Silicon Valley – The HBO Show (not the place)

SiliconWhile binge watching HBO’s Silicon Valley last weekend, I was thinking about whether the show actually mirrors reality, or if it’s mostly a work of fiction. Since I’ve never started up a tech company, I don’t have an opinion on how real that aspect of the show is, but since I do spend my days in the worlds of finance and communications, and I did work for a tech company that was incubated, I believe that the show’s conversations about venture capital, fund raising and public perception are pretty on the money (pun intended).

So, I thought a blog about Silicon Valley (the show) and its ties to business and celebrity of Silicon Valley (the place) might be interesting. But when I sat down to actually write something, I couldn’t quite figure out how to relate what I’ve seen on the small screen to my life in investor relations. That got me pulling up a search engine (one based in Silicon Valley, of course) on the off chance there might be something that would help stir my creative side. Much to my surprise, when I typed “HBO’s Silicon Valley and business” into the search bar, I got 421,000 results. Titles like, “3 Management Lessons from HBO’s Silicon Valley,” “Business Lessons from HBO’s Silicon Valley” and “INCUBATE THIS: Trade Secrets Lessons from HBO’s Silicon Valley” made me realize that this is a topic that has been done before.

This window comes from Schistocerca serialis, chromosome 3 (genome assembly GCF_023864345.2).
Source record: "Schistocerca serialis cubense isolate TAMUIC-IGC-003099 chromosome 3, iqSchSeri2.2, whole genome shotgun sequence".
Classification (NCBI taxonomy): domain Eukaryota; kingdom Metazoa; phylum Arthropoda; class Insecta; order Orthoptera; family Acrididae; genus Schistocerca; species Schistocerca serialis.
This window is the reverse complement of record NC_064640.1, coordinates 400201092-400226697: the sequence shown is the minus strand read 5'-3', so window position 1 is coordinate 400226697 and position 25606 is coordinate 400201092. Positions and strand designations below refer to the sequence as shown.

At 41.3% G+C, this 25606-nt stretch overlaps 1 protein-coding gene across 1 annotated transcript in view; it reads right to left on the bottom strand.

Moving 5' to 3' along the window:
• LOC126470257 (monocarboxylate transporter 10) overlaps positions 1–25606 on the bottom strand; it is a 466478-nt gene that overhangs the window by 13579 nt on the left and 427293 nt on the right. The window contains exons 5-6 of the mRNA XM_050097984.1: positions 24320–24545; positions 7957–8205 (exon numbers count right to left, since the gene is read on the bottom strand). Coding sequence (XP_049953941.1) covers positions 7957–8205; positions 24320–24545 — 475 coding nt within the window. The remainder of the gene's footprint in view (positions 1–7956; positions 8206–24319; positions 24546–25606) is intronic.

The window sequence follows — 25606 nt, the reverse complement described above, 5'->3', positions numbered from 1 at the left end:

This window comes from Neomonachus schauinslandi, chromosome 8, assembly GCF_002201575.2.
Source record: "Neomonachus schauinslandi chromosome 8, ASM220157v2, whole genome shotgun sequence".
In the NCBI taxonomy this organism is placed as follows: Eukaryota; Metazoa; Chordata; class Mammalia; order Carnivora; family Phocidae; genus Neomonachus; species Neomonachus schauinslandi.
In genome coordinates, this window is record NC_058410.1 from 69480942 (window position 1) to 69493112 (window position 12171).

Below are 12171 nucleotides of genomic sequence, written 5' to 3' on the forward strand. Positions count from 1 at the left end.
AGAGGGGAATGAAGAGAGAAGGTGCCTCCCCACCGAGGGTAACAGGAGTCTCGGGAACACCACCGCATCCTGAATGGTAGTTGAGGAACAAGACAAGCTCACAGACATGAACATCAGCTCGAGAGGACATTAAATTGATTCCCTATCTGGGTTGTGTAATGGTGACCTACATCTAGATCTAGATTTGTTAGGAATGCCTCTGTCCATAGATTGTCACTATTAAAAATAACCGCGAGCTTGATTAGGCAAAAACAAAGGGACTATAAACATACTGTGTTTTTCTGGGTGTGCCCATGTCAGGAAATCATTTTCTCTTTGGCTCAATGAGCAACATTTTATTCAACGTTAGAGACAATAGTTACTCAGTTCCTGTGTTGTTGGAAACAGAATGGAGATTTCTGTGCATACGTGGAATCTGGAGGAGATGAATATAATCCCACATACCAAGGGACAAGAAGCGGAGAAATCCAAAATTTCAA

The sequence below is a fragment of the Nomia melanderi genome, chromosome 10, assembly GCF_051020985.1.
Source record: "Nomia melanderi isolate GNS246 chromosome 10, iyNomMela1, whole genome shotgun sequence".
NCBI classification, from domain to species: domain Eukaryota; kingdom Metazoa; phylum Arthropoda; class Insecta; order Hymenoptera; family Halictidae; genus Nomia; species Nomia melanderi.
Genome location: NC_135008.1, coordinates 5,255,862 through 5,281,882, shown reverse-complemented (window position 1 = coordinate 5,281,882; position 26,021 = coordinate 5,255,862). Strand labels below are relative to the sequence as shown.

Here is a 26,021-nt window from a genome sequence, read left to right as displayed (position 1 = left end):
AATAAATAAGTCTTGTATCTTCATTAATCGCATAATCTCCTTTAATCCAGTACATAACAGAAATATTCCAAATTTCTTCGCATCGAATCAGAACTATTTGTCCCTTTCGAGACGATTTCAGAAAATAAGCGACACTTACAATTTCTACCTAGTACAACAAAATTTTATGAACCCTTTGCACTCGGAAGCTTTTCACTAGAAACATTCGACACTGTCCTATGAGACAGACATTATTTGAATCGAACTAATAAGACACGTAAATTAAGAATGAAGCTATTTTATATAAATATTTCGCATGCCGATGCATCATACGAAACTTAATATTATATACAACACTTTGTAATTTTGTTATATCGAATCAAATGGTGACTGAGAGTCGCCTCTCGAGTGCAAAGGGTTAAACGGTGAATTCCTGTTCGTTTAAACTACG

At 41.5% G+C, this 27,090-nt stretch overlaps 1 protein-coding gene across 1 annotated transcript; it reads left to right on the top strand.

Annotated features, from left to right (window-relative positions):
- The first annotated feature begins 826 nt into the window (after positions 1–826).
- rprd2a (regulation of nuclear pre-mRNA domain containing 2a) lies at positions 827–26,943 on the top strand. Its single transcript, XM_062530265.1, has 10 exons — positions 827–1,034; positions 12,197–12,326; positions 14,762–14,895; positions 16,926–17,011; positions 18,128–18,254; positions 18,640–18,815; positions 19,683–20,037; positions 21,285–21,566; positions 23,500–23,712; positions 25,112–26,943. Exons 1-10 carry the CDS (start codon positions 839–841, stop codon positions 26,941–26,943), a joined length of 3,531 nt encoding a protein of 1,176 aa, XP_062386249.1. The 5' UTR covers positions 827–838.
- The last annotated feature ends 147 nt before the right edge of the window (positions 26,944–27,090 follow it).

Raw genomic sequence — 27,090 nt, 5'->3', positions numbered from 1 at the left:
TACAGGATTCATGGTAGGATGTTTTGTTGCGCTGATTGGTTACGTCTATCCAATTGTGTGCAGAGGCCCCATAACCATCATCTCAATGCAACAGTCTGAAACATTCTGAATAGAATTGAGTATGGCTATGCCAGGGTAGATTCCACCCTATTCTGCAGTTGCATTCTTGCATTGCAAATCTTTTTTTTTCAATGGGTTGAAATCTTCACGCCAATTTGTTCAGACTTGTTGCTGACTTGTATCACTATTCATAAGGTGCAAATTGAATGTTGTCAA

At the risk of being somewhat of a copycat, here’s a quick summary of the lessons a lot of bloggers and journalists want to you take away from the show:

  • From Hivewyre: Have a work/life balance. “By taking the occasional break (or, gasp— even a vacation) you’re doing yourself and the company some good. Doing so means recharging your batteries, clearing your head, and coming back ready to kill it!”
  • From InsideCounsel: Protect your IP. “It is important for these companies to invest in protecting its own IP so that it can use that IP to defend itself if necessary.”
  • From WeberShandwick: Clear messaging is essential. “Especially in deep tech, it’s easy to get caught up in the specs and techs of a product. Our challenge is to elevate the messaging to something meaningful, but not generic. Instead of “making the world a better place,” can you get more specific?”
  • From Forbes: Do your homework. “Startups need to have the basics buttoned up long before raising money.”